Self- versus other-directed outcomes, Machiavellianism, and hypothetical distance in COVID-19 antipandemic messages

Yidan Huang1, Shu Yang1, JiaMin Dai1
1Department of Business, HuaQiao University, People’s Republic of China
Cite this article:  Huang, Y., Yang, S., & Dai, J. (2021). Self- versus other-directed outcomes, Machiavellianism, and hypothetical distance in COVID-19 antipandemic messages. Social Behavior and Personality: An international journal, 49(3), e10109.

Volume 49 Issue 3 | e10109 | Published: March 2021 | DOI: https://doi.org/10.2224/sbp.10109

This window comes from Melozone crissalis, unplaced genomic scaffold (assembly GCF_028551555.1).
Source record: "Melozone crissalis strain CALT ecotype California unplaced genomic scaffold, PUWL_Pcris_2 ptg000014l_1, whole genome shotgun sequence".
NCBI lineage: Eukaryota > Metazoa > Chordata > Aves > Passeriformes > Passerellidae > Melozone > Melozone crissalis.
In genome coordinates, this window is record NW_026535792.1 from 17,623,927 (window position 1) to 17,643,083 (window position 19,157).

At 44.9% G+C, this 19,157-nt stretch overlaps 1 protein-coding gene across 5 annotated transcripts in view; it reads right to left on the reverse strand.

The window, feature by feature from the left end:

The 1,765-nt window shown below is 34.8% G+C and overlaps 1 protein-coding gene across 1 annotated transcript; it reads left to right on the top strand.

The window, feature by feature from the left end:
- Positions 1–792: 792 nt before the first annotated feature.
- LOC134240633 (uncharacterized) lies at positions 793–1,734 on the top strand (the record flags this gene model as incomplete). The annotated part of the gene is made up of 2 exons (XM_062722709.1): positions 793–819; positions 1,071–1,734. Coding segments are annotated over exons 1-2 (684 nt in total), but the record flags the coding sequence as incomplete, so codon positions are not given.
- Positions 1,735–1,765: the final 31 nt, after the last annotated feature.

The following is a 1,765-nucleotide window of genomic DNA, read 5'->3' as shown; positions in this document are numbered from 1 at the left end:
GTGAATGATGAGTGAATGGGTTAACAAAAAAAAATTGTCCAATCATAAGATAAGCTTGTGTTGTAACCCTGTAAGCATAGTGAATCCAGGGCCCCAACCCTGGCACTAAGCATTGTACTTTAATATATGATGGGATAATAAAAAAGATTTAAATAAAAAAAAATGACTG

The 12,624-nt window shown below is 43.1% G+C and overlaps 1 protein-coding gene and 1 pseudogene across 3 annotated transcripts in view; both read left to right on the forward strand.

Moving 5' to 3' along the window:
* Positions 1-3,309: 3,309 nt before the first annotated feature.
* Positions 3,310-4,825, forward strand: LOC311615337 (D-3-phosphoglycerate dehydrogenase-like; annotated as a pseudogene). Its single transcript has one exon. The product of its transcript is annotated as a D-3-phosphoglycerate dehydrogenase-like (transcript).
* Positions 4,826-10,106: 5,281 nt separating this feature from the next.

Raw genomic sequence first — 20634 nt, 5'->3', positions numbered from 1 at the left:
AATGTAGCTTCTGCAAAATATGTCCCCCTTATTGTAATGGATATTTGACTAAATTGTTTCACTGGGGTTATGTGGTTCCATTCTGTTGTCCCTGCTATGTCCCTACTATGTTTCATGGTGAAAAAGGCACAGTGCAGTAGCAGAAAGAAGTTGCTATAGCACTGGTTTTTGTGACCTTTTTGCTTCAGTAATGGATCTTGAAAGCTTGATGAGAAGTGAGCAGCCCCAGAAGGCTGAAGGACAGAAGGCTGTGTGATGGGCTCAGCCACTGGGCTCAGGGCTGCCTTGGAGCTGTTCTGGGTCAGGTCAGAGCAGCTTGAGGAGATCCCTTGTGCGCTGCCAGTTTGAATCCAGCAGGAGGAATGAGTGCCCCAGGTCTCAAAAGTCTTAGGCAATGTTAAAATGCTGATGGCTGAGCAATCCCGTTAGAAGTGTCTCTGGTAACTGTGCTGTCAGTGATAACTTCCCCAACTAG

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Public health information with a fear appeal is often used to promote people’s positive health intentions. Anchored by the extended parallel process model and trait activation theory, in this study we examined the effects of self- versus other-directed outcomes, Machiavellianism, and hypothetical distance on the effectiveness of fear-appeal information in the context of COVID-19. In an online survey of 303 people in Wuhan, China, we found that respondents high in Machiavellianism reported stronger antipandemic intentions in response to a self-directed compared to an other-directed outcome message. This effect was actualized through the trait of Machiavellianism, moderated by hypothetical distance, and mediated by perceived severity. Our findings have implications for the effective development and delivery of public health information for specific groups, and for encouraging more detailed exploration of personality in relation to epidemiology.

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